The first three Subway Series games this season were wiped out because the New York Mets had two positive COVID-19 tests. If all goes well (which it usually doesn’t in 2020), we’ll see five Yankees/Mets matchups this weekend. However, this blog isn’t about the current teams. I decided to make an all-time Yankees/Mets crossover lineup. The only criteria are that the player must have had both the honor of playing for the New York Yankees and endured the hardship of being a Met.
Catcher: Yogi Berra
Yogi Berra is a Yankee legend. 3-time MVP, 18-time All-Star, and 10-time world champion in 18 seasons with the Yankees. After that, Berra ended up making four cameo appearances at catcher while coaching the Mets. Berra also managed each team to a pennant (’64 Yankees and ’73 Mets). Although nobody remembers him as a Met player, I couldn’t leave Yogi off of this list.
First Base: John Olerud
I remember Olerud most for wearing a batting helmet in the field. He did that as a result of a brain aneurysm he suffered in college. Olerud also had a consistently good MLB career. He posted a .295 average, .398 OBP, and .863 OPS over 17 seasons with five different teams. Olerud was a Met from 1997-99, posting a .998 OPS and finishing twelfth in the MVP voting in 1998. Olerud played in just 49 games with the Yankees after they signed him in Aug. of 2004, but I don’t remember how that season ended.
Second Base: Robinson Cano
Robinson Cano, an amazing ball player for the #Yankees from ‘05-‘13. Hitting a walk-off 3-run HR in 2009 against the White Sox.
Cano got himself a WS ring that year after an epic season and played all but 1 game!
One of the prettiest swings the game has ever seen. Robinson Cano had a legitimate Hall of Fame case before he got popped for steroids. Unless voters ease up by the time he’s on the ballot, it’ll be hard for him to get in. That being said, his resume is amazing, especially for a second baseman. 8-time All-Star, 2-time Gold Glover, nine seasons batting over .300, and a 2009 World Series champ. I think the Yankees clearly made the right move not re-signing him after 2013, but I truly wish they didn’t sign Jacoby Ellsbury immediately after.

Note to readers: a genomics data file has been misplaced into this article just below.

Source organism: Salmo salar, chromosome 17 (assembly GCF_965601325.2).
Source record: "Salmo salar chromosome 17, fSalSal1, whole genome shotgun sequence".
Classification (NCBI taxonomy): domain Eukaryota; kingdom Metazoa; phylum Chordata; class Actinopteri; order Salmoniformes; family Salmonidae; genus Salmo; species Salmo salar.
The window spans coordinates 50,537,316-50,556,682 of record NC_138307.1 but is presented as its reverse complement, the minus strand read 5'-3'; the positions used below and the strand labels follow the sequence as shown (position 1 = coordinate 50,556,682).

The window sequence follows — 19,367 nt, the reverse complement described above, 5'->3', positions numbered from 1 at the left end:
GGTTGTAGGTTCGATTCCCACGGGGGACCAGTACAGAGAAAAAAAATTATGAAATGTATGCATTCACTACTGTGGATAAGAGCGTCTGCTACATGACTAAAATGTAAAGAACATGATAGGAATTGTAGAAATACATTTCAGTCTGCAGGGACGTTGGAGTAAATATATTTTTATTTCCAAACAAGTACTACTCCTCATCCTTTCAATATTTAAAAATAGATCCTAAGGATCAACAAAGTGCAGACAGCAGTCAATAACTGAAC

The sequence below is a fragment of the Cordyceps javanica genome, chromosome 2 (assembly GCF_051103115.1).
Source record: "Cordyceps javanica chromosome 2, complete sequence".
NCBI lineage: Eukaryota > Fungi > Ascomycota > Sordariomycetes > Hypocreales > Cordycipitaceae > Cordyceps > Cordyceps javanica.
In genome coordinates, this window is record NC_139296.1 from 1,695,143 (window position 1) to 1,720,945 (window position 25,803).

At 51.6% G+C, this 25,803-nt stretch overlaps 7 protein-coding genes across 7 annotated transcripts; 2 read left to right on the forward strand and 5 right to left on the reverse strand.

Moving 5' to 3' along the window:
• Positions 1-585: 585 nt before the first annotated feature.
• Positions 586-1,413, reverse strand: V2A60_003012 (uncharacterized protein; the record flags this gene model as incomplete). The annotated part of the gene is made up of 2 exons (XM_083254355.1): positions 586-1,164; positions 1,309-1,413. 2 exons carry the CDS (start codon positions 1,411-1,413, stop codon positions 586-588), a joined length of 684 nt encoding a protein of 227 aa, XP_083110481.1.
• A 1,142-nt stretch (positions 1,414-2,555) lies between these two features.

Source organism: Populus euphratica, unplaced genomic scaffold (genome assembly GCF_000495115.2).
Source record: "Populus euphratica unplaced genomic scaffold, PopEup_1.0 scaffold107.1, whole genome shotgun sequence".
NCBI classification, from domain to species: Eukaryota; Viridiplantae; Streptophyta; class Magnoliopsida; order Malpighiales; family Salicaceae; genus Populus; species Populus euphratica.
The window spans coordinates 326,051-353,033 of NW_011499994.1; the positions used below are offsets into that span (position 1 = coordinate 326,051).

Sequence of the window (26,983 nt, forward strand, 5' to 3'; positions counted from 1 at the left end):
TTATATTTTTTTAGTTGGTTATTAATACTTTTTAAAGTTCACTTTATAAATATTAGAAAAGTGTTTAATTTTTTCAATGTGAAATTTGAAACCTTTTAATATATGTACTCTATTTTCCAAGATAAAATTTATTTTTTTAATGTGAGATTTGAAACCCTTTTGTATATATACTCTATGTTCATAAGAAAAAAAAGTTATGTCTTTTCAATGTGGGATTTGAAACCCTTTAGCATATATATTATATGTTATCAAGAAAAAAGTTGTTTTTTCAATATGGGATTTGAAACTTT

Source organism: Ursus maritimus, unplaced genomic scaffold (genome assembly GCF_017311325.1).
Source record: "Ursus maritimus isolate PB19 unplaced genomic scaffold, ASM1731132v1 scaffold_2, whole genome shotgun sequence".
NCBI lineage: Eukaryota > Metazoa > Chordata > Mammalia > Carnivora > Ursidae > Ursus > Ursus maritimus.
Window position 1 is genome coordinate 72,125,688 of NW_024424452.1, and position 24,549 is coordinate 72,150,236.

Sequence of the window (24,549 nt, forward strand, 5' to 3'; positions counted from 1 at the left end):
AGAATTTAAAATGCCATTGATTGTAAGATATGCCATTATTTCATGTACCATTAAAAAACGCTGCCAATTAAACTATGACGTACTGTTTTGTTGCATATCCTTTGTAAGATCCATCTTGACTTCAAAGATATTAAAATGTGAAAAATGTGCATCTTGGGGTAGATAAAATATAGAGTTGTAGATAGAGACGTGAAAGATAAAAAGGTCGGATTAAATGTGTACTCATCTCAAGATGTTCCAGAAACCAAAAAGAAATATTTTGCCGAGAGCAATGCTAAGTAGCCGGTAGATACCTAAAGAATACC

Third Base: Todd Frazier
Todd Frazier only played half a season with the Yankees, but it was a special season. After the Yanks didn’t re-sign him because Gleyber Torres and Miguel Andujar were big-league ready, Frazier switched boroughs and suited up for the Mets. Todd and I are also both Rutgers alumni, and he loves my ideas on how to grow baseball.
It was slim pickings at shortstop, so I had to go with Fernandez. He put together a really good career with five All-star appearances and four Gold Gloves but played only a season each with the Yankees and Mets. He’s best known in New York for getting hurt during Spring Training in 1996. That essentially handed the starting shortstop job to some kid named Derek Jeter. Not too sure how he turned out, but every 14-year-old on Twitter tells me he was overrated.
Left Field: Curtis Granderson
Thanks for a career Curtis Granderson! Here is what he did during his time with the Yankees from 2010 – 2013:
As far as players who are beloved by both Yankee and Mets fans, I’m not sure anyone fits that description better than Curtis Granderson. He was extremely productive as a Yankee, making two All-Star teams and leading the league in both runs scored and RBI in 2011. Granderson then went on to play three seasons for the Mets, including for their 2015 NL Pennant winning team. The Grandy Man is always welcome back in New York, no matter what type of fans he encounters.